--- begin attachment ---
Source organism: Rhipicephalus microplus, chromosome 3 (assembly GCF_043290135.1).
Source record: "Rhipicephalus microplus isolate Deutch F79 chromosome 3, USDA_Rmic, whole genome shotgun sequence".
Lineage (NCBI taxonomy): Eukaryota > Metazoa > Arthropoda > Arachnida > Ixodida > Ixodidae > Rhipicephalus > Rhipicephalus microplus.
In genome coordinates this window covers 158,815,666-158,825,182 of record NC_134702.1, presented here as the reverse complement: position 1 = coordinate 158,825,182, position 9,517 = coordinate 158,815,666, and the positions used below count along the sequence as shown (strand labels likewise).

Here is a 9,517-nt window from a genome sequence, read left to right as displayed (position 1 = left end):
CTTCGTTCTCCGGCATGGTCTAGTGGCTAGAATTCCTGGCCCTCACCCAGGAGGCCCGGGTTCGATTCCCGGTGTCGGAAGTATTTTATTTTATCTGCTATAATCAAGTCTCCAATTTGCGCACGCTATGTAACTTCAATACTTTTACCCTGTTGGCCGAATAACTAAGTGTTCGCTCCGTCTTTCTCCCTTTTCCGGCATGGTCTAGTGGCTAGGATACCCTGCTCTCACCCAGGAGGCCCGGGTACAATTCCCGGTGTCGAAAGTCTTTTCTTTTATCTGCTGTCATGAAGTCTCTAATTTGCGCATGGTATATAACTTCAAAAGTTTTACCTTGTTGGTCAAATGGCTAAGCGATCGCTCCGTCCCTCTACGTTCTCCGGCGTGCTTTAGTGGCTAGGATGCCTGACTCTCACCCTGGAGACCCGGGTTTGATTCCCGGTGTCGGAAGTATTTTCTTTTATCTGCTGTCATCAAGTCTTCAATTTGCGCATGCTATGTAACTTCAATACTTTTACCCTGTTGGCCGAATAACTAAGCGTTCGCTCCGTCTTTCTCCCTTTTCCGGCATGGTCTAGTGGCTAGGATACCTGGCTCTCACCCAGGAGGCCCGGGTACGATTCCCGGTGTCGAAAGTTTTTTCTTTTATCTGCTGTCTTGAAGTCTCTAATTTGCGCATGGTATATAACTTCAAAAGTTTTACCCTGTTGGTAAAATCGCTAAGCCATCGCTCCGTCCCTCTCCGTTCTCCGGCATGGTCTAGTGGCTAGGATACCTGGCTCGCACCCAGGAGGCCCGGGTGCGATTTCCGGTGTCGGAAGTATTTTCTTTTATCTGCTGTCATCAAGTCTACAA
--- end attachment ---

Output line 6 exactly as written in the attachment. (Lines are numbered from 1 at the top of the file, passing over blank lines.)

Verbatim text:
CTTCGTTCTCCGGCATGGTCTAGTGGCTAGAATTCCTGGCCCTCACCCAGGAGGCCCGGGTTCGATTCCCGGTGTCGGAAGTATTTTATTTTATCTGCTATAATCAAGTCTCCAATTTGCGCACGCTATGTAACTTCAATACTTTTACCCTGTTGGCCGAATAACTAAGTGTTCGCTCCGTCTTTCTCCCTTTTCCGGCATGGTCTAGTGGCTAGGATACCCTGCTCTCACCCAGGAGGCCCGGGTACAATTCCCGGTGTCGAAAGTCTTTTCTTTTATCTGCTGTCATGAAGTCTCTAATTTGCGCATGGTATATAACTTCAAAAGTTTTACCTTGTTGGTCAAATGGCTAAGCGATCGCTCCGTCCCTCTACGTTCTCCGGCGTGCTTTAGTGGCTAGGATGCCTGACTCTCACCCTGGAGACCCGGGTTTGATTCCCGGTGTCGGAAGTATTTTCTTTTATCTGCTGTCATCAAGTCTTCAATTTGCGCATGCTATGTAACTTCAATACTTTTACCCTGTTGGCCGAATAACTAAGCGTTCGCTCCGTCTTTCTCCCTTTTCCGGCATGGTCTAGTGGCTAGGATACCTGGCTCTCACCCAGGAGGCCCGGGTACGATTCCCGGTGTCGAAAGTTTTTTCTTTTATCTGCTGTCTTGAAGTCTCTAATTTGCGCATGGTATATAACTTCAAAAGTTTTACCCTGTTGGTAAAATCGCTAAGCCATCGCTCCGTCCCTCTCCGTTCTCCGGCATGGTCTAGTGGCTAGGATACCTGGCTCGCACCCAGGAGGCCCGGGTGCGATTTCCGGTGTCGGAAGTATTTTCTTTTATCTGCTGTCATCAAGTCTACAA